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Sneak preview: Gods & Goddesses of England

Pagan Portals Gods & Goddesses of England will be released 30th June 2023 but is available for pre-order now from all the usual stockists.

"Rachel Patterson unearths and shines light on England’s ancient gods and goddesses — many of whom, until now, had long since been forgotten. Based on archaeological finds and ancient manuscripts, and including information about the tribes that once made their home in England's pleasant lands, this book shall serve as a guide to the gods and goddesses of England, with suggested ways to work and connect with these very special deities."

Let's take a sneak peek:

Gods & Goddesses

For some of these deities I have been able to give a fair amount of information. For others all we have is a record of their name, sometimes all that was found was one inscription on a relic or mention in an old manuscript. A lot of what we know came from the Romans who documented the names of a lot of our native deities. Christian monks also recorded a lot of information. Bear in mind that these sources may well have been tainted by their own personal views and beliefs.

If you feel drawn to any particular deity or find one that is in your location, I would encourage you to investigate more. Although research may not bring up much information you can connect on a spiritual level with their energy and see if there is a journey there for you.

When the Romans arrived in Britain, they liked to worship their gods with grand ceremony, and they expected everyone else to do the same. Temples were built to honour their gods such as Juno and Minerva. The deities that were worshipped in Britannia were merged with Roman gods such as Sulis becoming Sulis Minerva and Tuetates becoming Mars Teutates. Eventually the Romans and their trade partners also introduced gods from other countries such as Astarte, Mithras-Sol and, of course, Jesus Christ.

The Anglo Saxons worshipped Germanic and Scandinavian gods and obviously brought that faith with them. Deities that we recognise such as Woden, Thunor and Frige (we now know the first two as Odin and Thor). Bede recorded some Saxon information; other sources include Norse lore such as the Edda verses.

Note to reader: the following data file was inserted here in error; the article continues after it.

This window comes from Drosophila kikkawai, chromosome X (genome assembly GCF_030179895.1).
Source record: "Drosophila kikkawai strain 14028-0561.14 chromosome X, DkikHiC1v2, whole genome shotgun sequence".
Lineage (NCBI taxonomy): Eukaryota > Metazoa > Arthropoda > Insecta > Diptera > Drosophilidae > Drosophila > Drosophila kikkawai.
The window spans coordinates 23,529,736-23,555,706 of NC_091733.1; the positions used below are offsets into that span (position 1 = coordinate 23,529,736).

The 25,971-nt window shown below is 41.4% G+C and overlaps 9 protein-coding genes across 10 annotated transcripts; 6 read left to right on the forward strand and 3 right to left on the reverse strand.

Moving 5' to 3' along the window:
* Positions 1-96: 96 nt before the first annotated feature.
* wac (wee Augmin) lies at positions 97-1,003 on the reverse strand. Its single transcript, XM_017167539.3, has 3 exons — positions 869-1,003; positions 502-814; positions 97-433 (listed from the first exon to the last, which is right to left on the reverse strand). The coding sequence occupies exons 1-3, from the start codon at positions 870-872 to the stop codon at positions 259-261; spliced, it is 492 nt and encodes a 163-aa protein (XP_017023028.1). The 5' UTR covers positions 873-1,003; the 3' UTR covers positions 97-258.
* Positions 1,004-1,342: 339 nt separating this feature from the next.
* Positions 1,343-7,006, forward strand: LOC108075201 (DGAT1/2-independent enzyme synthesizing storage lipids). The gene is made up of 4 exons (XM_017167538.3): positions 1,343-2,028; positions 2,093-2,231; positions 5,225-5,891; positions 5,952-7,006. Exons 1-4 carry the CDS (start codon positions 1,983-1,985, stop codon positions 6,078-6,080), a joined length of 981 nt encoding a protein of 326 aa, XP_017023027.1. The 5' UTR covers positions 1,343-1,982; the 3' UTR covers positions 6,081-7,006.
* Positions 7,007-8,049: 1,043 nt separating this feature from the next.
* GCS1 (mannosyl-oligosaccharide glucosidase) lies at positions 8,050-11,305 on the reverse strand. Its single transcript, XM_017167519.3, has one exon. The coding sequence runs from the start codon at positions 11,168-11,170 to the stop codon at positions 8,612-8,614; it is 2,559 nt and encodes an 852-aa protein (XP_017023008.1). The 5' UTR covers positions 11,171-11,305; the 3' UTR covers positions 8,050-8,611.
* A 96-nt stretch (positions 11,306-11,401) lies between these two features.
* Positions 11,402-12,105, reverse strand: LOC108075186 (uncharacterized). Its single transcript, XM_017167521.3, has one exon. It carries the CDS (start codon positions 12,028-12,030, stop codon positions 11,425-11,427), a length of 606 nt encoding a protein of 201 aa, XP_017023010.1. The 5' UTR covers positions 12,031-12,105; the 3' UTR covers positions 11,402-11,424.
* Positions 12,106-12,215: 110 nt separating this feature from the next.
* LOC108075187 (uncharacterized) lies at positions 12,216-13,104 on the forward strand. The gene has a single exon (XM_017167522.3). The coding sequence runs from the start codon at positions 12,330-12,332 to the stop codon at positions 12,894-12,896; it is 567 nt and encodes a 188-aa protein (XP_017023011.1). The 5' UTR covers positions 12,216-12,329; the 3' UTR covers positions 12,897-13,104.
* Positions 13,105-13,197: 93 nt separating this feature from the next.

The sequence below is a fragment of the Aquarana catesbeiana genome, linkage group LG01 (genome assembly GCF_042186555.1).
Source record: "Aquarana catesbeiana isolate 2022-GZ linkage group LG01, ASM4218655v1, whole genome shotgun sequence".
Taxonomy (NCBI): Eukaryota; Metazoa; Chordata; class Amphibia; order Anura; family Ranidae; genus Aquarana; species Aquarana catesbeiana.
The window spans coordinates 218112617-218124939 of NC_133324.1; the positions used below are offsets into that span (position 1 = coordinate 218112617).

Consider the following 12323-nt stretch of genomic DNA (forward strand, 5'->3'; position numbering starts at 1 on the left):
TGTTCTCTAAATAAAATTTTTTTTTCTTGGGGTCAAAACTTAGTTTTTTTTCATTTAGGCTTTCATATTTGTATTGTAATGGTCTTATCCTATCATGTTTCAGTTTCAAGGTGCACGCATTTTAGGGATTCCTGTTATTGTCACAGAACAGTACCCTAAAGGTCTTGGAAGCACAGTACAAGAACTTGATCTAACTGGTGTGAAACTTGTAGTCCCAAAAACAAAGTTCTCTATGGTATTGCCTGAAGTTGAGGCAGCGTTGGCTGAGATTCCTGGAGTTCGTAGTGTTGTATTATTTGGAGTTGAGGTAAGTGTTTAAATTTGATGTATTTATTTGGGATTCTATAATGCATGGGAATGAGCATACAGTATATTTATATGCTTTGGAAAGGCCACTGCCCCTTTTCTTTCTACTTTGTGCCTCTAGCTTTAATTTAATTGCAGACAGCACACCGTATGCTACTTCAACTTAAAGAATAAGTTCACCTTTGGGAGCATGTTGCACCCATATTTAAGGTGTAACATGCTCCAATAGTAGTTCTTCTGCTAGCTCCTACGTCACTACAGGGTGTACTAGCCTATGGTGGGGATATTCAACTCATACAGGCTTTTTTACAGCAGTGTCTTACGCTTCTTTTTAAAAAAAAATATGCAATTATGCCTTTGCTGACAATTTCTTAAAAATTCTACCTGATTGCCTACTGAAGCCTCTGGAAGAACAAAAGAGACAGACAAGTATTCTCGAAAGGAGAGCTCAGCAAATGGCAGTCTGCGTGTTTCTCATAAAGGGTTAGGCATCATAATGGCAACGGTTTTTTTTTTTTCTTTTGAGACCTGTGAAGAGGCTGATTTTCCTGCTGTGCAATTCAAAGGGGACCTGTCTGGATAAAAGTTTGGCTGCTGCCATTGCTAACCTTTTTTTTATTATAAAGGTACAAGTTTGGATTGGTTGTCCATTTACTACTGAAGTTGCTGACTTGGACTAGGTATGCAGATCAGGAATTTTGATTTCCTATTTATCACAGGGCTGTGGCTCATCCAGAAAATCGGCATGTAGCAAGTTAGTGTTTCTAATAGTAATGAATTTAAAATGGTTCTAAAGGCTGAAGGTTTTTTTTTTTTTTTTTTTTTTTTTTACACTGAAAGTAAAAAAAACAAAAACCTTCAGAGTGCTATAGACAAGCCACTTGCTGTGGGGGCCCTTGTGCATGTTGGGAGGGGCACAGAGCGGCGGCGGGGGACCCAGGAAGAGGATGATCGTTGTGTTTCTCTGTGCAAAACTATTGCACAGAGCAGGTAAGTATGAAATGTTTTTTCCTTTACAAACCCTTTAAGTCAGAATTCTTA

Britain had many travellers from other countries, some were just visiting, others stayed and made their home here. Many of them brought their own deities with them, some of them were then adopted by us.

A lot of our native deities are only mentioned in one town or city, even just connected to one specific river. Perhaps because that was their only place of worship, although they did seem to revere the power and energy of rivers, or maybe any records or stories have been lost in the mists of time. Nature and the landscape seems to have inspired at lot of these gods and goddesses. The Celts in particular did not build temples for their gods, they didn’t worship inside buildings. Their connection to deity was made through nature, often in sacred groves of trees or by sacred water. They would probably have also revered gods of the sky, the sun and the moon as well. Fertility would have also played a big part in their spirituality.

Some of the names have variations in spelling, this may have resulted in the Romans recording names and Latinising them. I have included as much information as I could find with my research but I have also added thoughts and insights from my own personal interpretation and experiences with them. Where possible I have included the evidence from archaeological finds. Generally these are from the Roman period where they took on English deities as their own or, perhaps, they felt it would be of benefit to them to worship the local gods. The fact they did take on the local deities helps us with a record of their names and areas they were worshipped in.


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